Gold Investing/ Hoarding in the free 1930s London Market: 1931-1939
The third instalment of Fergal’s academic analysis of the gold price which focuses on the years leading up to the start of World War II.
On Sunday, 20 September 1931, the UK Treasury announced that it had advised His Majesty’s Government to depart from the Gold Standard (Government, 1932). This action reinaugurated a free market for gold in London following six years on the Gold Standard. The London gold market would continue to operate (relatively) freely until 3 September 1939, as World War II broke out.
This eight-year period saw increased interest in gold from investors, with M. Eccles (1936) at the US Federal Reserve pointing to “private hoards” of gold being worth approximately $2 billion in total globally in 1936, which in today’s terms would be about $483 billion based on Economic Share. The Federal Reserve (1954) further reported that between 1931 and 1954 about $21 billion of gold had been purchased by private individuals, or $1.1 trillion in terms of modern Economic Share. The total value of gold held by private investors in 2018 came to approximately $1.69 trillion based on World Gold Council estimates – indicating that investors in the 1930s held gold in similar proportion to investors today.
Gold ownership during this period was always referred to as ‘hoarding’ whether by national authorities or the bullion banks themselves. Montagu’s Annual Bullion Letter in 1932 says that the London market gold price was not just set by reference to the US fixed gold price and the dollar-sterling exchange rate, but in fact, the London Fixings Gold Price frequently went above that price due to “Foreign enquiry for Hoarding”.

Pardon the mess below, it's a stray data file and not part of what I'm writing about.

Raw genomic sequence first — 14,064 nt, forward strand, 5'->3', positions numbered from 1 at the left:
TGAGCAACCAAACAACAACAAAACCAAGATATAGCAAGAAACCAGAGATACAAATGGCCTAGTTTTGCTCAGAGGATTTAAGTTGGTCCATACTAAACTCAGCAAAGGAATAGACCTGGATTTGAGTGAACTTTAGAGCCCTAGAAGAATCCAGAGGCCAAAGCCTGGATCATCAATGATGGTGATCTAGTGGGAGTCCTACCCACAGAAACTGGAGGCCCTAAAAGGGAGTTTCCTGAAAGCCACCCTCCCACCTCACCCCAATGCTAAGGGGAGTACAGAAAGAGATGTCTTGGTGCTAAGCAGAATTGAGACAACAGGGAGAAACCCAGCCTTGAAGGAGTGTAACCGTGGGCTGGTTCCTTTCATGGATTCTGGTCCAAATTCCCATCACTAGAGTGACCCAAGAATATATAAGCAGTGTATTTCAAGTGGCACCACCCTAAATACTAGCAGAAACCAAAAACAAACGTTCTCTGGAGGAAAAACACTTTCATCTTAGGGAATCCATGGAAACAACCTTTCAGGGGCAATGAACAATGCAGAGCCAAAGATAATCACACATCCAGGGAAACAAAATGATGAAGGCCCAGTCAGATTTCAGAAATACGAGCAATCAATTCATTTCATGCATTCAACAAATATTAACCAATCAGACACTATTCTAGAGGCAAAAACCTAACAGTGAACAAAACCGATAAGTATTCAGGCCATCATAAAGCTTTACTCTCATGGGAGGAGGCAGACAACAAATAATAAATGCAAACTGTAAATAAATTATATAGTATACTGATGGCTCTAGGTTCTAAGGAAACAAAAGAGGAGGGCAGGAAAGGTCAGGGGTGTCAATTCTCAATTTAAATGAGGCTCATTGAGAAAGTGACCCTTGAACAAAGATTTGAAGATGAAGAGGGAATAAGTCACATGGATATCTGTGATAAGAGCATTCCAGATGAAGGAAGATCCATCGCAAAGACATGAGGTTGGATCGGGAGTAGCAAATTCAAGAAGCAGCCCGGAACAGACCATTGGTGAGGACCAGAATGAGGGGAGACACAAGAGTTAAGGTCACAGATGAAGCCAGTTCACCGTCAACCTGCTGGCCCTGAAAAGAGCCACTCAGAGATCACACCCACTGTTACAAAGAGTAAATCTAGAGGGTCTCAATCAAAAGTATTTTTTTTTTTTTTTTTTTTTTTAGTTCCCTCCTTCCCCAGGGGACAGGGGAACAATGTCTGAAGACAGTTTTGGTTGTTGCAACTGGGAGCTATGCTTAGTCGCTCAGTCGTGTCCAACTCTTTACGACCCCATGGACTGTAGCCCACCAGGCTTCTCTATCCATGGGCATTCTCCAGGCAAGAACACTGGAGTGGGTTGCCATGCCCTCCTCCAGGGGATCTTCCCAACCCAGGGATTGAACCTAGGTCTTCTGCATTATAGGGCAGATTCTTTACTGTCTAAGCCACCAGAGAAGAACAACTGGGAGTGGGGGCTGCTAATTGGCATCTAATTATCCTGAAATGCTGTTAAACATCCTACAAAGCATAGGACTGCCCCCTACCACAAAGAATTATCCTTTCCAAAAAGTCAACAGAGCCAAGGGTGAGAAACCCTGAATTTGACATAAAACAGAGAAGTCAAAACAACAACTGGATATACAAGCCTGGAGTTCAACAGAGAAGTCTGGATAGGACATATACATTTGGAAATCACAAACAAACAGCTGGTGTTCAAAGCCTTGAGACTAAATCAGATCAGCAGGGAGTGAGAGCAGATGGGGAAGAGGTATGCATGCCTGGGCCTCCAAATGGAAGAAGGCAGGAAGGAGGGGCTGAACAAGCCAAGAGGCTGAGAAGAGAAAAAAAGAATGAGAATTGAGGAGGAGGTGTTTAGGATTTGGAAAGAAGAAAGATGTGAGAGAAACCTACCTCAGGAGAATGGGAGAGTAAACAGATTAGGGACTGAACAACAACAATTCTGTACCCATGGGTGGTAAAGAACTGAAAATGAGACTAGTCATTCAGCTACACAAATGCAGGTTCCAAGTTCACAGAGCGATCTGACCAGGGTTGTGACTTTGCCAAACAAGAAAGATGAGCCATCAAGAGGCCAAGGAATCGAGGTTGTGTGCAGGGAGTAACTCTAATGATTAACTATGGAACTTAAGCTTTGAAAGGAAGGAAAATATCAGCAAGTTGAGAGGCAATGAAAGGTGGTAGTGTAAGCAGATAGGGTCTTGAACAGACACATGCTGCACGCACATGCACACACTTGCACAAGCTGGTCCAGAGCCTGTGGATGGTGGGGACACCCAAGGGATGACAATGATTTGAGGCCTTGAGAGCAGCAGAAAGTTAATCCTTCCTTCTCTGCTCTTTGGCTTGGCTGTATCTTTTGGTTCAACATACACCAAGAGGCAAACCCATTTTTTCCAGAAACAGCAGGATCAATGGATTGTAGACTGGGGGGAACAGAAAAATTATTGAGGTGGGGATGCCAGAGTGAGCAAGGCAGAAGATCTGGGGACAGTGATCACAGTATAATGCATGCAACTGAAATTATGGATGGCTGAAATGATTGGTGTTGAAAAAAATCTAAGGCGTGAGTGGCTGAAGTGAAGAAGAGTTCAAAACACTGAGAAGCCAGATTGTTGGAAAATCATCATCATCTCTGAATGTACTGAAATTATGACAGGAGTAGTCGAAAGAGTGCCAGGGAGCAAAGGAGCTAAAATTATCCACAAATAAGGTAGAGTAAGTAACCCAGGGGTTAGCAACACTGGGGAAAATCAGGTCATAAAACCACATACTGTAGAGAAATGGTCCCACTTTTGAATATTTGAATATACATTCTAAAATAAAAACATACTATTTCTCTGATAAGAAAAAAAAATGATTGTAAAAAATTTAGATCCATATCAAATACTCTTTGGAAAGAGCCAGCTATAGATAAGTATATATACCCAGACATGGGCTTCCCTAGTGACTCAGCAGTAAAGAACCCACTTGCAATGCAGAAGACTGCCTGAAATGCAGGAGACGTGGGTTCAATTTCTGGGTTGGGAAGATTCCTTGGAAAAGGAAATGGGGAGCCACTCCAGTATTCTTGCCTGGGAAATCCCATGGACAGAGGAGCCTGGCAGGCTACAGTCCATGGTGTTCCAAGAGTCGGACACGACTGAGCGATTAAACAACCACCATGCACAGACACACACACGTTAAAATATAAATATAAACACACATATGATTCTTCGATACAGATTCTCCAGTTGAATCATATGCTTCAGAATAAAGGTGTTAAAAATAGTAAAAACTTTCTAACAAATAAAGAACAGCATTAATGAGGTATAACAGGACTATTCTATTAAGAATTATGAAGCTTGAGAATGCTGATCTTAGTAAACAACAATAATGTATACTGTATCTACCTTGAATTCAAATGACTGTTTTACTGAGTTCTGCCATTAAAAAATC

Where previously only one line had been available between all the participants each participant was provided with a phone
Harvey (2008) discusses the evolution of the form of the London Gold Fixing in detail since its 1919 inception and points to the 1930s market as being the period when it began to resemble what we would think of today as the Fixing. Telephones became commonly used during the Fixing. Where previously only one line had been available between all the participants, now as speculation caused prices to change more frequently, each participant was provided with a phone in order to be able to discuss the changes with their home office.
An investor’s view of gold in the 1930s
One major reason why I wanted to collect data from the 1930s was in order to examine whether the roles that gold plays in an investor’s portfolio today (as a diversifier and a safe haven) are the same as the roles it played before 1968. It is possible that gold’s current investment characteristics are a short-term phenomenon which might not continue going forward, if the conditions since 1968 were atypical. However, if gold acted in a similar way in the 1930s as it does today, this would make a strong case for gold to be included in investment portfolios going forward.
In order to assess gold’s long-term investment case, I have also collected the first published daily index of equity prices for the London market, The Financial News 30 (FN30) Equity Index, which was first published in 1930. Figure 1 on page 7 shows the changes in the values of both over this period in which gold floated freely. Gold outperformed equities significantly over the whole period for holders of both. The gold price increased 98% in total, with equity prices increasing 51%.